How can I make money while traveling?
August 31, 2007 2:22 PM   Subscribe

I have no money, but can travel for free.....could this work?

Here's the deal.....I have (almost) free worldwide travel for the next year to go pretty much anywhere in the world, bar Africa & Russia. Eg., India, China, Japan, Phillipines, Bali, Argentina, Brazil, Venezuala, Columbia, Equador, Peru, All central America and All of Western Europe with the USA as my hub.

The Problem is I don't have much money. I was thinking that maybe there is a way to make some money by buying stuff in one country and selling it in another, while not getting in trouble with the relative authorities, and traveling on the proceeds. I'm not looking to screw people, but I'd like to travel to these places and this was just an idea I had about financing it.

Would anyone have any suggestions of good products\items to look into? Or a particular item that is cheap in one place and more expensive in another?

Obviously the volume would have it's limits as would the legality......not looking to become a drug mule!

Thanks for any suggestions, I really am looking forward to doing some traveling!
posted by leftfooter to Work & Money (12 answers total) 3 users marked this as a favorite
Levi's probably won't work.
posted by box at 2:27 PM on August 31, 2007

Travel to places where your money goes further: Asia, South America. Avoid western countries. (Yeehaw!) I don't have any recommendations on specific items to buy and sell, but there's a large circuit of travelers wandering the world on the cheap, taking odd jobs here and there to cover their expenses. Here's a book that's dedicated to helping travelers find jobs on the road.
posted by c:\awesome at 2:30 PM on August 31, 2007

How did you come by such a deal, if you don't mind me asking?
posted by dance at 2:42 PM on August 31, 2007

A friend works for an Airline............So I'm very lucky.
posted by leftfooter at 2:54 PM on August 31, 2007

you need to ask your friend - the airline may not be too happy about your little import/export business. Your friend could face some very significant consequences at work
posted by nathan_teske at 3:24 PM on August 31, 2007

The end of Lik Sang has probably left a vacuum that a small time importer could more easily fill.

In an globalized, eBay-everywhere world, though, I'd think that just about every gray market opportunity would already be saturated.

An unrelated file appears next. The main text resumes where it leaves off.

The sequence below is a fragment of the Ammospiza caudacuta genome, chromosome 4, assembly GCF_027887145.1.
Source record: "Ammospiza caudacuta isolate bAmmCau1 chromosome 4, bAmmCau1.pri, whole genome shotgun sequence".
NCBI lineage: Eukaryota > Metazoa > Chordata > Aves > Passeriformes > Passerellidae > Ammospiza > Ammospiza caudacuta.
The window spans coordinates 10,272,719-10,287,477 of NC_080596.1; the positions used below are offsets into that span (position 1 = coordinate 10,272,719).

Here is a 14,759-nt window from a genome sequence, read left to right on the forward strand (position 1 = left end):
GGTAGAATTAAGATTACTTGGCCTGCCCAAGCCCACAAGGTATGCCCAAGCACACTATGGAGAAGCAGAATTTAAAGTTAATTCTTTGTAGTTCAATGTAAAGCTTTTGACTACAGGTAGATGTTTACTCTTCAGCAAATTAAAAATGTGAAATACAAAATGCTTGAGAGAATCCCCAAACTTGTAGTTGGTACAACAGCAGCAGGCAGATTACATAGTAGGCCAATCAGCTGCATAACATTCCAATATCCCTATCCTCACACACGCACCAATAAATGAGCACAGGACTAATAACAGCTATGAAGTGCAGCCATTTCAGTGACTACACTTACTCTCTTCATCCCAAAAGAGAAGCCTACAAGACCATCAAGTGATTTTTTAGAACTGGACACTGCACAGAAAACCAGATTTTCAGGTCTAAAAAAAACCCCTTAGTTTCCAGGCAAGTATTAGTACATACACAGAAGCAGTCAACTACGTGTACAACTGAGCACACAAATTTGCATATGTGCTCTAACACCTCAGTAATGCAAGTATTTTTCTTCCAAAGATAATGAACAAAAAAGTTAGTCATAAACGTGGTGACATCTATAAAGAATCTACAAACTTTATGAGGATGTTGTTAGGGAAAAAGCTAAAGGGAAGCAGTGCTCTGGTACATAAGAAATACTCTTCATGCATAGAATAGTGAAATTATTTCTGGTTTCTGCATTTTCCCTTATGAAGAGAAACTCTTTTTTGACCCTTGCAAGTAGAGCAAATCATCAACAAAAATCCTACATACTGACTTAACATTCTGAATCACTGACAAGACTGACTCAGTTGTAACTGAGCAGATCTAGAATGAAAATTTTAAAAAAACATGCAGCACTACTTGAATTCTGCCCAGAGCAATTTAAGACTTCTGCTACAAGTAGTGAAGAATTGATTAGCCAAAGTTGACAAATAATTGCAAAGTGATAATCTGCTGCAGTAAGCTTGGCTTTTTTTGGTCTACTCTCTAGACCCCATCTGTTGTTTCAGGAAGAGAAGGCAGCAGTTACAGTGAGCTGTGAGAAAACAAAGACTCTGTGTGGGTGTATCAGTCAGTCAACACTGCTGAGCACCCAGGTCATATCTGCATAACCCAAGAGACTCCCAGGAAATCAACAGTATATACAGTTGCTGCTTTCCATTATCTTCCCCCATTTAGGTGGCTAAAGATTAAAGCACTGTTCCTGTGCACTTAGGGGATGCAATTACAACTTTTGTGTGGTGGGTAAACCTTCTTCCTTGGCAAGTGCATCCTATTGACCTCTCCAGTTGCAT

posted by Skwirl at 3:42 PM on August 31, 2007

I've seen some interesting traditional clothing of various cultures that a friend picked up cheaply in what was, at the time, a recently war-torn area. If they had wanted to sell it on ebay I'm sure they could have turned a good profit on it.

It's up to you how you feel about making a profit on things people have sold because they have become refugees, but I'm sure it could be done. You might need to have collector level knowledge of the goods you are dealing in though.
posted by yohko at 3:48 PM on August 31, 2007

Be really careful about buying and selling stuff. A naive grad student recently bought some old Soviet-era medals from a street vendor and is now awaiting trial for attempting to smuggle national treasure out of the country (article here). It's a tricky business, so you have to know the laws regarding commerce and customs in the countries you visit.
posted by HotPatatta at 4:34 PM on August 31, 2007

I had a friend who would do this, bring just a few items at a time to a place where that thing was in demand. I think semiprecious stones in jewelery might have been part of it.

But mainly I remember her one big mistake: she commissioned some kind of embroidered women's shirt in Asia and imported them to Europe and they were all too small.
posted by StickyCarpet at 4:36 PM on August 31, 2007

I met a guy once who had started by buying some trinkets on vacation and, some fifteen years later, had turned that into a business with four locations; his "work" was flying to SE Asia twice a year on buying trips. His house was full of amazing furniture, artwork, and so on; he was clearly doing well financially. And millions of small business people around the world make their living doing what you are describing (and do so without the free airfares, as well). But it takes being a real businessperson about it -- buying cheap, knowing your demand very exactly, and supplying it. That sort of thing is all about margins, so your ability to avoid paying import duty, or chisel a supplier down 10%, will make the difference between profit and loss.

So it is totally doable, but you have to have a very clear idea of what you can sell, and for how much, and how fast.
posted by Forktine at 4:42 PM on August 31, 2007 [1 favorite]

You need capital to go into business. That and a knowledge of the markets. You have neither.

Sell a bunch of your possessions, go somewhere ridiculously cheap (some of Asia, some of Latin America) and bum around with the other hippies. It is huge fun!
posted by LarryC at 6:22 AM on September 1, 2007

Here's an idea: take measurements of your friends and colleagues and friends of friends, travel to India or Thailand or China, and have suits and shirts tailored for them. You could make a few hundred dollars per suit while still giving your buddies a great deal on bespoke clothing.
posted by boots at 3:10 PM on September 1, 2007

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